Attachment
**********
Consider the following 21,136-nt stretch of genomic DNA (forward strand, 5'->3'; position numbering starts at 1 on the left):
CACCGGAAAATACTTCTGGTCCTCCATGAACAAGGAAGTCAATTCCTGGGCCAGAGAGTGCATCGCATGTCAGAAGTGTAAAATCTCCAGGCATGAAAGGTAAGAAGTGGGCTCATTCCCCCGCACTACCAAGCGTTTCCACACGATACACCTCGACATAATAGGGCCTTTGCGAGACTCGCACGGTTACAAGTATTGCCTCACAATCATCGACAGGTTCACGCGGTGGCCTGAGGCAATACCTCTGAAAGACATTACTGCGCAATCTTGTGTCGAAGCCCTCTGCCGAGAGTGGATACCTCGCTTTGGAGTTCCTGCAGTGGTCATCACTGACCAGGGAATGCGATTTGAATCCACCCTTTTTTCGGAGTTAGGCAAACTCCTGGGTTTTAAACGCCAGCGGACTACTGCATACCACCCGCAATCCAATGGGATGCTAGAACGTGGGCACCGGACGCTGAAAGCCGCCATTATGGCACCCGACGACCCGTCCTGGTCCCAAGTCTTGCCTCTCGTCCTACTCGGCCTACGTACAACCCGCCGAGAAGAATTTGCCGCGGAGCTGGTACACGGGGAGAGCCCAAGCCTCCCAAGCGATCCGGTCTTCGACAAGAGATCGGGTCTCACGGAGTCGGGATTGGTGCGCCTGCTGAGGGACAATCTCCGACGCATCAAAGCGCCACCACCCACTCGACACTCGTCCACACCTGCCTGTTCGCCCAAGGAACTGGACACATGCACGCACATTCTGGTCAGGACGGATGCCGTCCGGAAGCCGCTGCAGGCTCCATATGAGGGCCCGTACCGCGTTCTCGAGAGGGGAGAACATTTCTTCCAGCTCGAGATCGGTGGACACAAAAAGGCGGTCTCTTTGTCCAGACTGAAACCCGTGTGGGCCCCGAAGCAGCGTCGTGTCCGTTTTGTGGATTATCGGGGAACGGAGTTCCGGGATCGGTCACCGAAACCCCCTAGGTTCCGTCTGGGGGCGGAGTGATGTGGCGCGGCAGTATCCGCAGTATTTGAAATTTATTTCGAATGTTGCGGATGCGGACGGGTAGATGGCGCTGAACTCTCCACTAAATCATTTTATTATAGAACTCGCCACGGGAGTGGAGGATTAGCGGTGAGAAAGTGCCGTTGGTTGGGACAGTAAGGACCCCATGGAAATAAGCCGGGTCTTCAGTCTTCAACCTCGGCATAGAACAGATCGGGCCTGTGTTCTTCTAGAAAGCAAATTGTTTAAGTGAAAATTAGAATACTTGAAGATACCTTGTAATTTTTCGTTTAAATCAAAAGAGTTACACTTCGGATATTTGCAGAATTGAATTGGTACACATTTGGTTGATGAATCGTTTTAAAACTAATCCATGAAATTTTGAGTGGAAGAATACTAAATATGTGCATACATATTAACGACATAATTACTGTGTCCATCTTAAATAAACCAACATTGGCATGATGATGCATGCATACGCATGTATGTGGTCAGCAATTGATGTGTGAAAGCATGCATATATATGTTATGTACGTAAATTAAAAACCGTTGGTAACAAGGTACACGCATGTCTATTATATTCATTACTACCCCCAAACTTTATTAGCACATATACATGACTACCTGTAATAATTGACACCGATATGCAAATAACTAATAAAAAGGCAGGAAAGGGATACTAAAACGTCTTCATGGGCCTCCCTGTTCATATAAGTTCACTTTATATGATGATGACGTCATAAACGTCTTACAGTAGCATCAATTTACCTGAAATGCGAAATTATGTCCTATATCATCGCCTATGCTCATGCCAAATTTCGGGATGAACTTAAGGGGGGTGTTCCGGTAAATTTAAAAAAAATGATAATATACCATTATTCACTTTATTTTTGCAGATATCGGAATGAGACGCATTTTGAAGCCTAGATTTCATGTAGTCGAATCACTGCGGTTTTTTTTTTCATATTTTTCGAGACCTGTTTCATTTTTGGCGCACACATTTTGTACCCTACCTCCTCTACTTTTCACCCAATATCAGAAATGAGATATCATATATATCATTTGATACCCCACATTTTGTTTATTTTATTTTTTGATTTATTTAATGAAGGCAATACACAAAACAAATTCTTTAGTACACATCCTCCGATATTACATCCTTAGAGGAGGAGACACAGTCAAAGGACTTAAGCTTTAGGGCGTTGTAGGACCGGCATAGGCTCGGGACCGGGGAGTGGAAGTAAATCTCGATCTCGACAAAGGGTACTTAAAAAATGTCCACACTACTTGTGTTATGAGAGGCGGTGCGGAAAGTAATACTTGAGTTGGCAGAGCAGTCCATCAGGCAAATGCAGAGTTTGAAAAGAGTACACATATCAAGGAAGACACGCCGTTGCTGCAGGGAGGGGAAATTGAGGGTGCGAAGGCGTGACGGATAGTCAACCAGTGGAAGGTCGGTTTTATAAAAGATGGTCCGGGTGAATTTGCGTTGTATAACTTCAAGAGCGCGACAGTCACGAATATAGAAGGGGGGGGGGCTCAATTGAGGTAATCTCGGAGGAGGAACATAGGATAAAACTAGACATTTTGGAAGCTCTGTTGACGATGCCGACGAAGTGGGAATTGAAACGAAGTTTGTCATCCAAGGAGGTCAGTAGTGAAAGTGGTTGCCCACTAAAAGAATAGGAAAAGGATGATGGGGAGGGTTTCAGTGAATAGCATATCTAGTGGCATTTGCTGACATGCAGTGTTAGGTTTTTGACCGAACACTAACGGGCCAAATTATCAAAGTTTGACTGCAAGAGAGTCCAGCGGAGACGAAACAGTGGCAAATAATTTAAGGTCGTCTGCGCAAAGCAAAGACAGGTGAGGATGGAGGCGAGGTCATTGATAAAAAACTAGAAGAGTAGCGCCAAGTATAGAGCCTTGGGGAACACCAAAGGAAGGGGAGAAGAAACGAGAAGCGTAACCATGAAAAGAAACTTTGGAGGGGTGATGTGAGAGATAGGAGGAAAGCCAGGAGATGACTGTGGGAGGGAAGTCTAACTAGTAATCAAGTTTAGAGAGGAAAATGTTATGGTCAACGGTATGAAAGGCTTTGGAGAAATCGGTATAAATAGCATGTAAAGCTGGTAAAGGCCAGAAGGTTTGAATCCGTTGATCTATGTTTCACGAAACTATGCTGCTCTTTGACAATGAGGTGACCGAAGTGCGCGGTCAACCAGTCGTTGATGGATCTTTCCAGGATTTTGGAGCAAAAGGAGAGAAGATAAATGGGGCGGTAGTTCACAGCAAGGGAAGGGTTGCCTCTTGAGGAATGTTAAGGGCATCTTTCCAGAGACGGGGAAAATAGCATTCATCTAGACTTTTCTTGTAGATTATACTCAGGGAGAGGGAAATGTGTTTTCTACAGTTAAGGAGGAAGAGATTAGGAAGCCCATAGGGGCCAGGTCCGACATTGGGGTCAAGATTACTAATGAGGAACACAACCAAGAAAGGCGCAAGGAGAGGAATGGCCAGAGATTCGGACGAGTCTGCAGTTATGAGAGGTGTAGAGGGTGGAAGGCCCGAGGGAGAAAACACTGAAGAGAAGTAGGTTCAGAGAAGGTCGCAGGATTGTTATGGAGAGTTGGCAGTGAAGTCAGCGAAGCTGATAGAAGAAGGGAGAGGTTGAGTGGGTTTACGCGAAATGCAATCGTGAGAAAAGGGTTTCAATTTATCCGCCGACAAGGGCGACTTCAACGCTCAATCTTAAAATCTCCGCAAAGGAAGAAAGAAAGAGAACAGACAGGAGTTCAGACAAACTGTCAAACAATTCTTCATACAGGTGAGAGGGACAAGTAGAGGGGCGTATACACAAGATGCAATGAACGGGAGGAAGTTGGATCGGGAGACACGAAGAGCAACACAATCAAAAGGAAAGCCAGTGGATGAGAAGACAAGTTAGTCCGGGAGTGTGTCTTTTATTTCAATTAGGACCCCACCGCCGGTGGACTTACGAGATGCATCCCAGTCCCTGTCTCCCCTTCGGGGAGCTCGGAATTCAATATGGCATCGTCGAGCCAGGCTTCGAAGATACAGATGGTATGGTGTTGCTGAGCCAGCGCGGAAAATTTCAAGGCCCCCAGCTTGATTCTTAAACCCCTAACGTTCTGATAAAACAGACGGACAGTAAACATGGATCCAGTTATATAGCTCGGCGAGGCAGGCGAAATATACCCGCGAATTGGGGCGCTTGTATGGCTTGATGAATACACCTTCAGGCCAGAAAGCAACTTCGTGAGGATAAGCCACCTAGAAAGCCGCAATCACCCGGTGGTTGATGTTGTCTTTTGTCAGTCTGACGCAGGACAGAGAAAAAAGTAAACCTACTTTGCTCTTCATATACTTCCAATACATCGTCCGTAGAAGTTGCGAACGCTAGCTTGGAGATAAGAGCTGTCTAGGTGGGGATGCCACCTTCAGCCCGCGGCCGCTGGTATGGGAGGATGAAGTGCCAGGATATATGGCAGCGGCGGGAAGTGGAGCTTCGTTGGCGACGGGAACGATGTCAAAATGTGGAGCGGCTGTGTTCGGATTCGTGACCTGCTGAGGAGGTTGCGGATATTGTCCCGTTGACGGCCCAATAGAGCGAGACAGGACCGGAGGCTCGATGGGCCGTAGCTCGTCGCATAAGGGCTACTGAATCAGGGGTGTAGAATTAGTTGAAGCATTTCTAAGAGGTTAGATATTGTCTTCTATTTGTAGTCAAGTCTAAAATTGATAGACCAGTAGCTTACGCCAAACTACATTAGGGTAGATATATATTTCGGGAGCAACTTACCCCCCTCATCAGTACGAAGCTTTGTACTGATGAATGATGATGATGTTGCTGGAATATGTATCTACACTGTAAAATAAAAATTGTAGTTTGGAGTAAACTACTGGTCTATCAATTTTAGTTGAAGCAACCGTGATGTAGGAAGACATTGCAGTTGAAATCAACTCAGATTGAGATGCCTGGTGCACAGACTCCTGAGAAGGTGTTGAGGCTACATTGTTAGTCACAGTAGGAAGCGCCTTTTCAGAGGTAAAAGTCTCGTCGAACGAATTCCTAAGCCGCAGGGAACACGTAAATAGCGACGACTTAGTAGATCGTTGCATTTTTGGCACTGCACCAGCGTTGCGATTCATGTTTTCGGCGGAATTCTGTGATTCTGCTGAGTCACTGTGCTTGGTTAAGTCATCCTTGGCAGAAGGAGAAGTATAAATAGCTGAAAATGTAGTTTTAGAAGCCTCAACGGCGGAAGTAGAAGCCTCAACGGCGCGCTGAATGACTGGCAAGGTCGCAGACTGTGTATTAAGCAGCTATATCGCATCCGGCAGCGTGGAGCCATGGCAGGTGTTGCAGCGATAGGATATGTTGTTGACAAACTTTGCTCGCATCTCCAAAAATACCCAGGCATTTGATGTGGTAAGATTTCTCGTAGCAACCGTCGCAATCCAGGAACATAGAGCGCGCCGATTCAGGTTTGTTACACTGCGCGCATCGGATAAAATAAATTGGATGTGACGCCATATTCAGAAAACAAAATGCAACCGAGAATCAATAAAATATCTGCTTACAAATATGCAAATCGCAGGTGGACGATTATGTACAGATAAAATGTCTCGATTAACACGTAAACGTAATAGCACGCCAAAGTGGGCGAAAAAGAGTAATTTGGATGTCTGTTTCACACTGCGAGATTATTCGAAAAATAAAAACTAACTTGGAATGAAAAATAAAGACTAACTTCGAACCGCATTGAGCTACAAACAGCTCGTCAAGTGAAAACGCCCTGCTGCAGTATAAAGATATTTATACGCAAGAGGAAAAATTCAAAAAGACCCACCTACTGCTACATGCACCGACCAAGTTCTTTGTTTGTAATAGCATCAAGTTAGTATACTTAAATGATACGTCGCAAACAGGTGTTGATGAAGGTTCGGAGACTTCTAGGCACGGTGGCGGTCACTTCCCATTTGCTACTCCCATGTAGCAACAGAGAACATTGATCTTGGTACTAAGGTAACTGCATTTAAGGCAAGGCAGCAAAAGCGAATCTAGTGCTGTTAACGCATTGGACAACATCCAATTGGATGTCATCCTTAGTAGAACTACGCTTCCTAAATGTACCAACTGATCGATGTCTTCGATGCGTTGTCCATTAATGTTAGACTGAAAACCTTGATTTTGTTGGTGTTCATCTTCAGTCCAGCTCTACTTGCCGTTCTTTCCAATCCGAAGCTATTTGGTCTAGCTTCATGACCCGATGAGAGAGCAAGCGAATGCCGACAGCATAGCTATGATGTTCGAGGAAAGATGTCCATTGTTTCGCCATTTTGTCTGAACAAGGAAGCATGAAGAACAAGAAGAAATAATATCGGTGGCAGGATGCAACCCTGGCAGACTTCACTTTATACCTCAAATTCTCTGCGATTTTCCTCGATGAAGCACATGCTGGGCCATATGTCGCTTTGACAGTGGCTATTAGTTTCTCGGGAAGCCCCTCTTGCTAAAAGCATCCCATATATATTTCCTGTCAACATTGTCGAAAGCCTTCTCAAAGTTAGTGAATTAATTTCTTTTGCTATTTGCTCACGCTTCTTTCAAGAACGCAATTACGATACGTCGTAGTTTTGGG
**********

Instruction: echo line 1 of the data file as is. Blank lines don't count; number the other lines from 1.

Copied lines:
Consider the following 21,136-nt stretch of genomic DNA (forward strand, 5'->3'; position numbering starts at 1 on the left):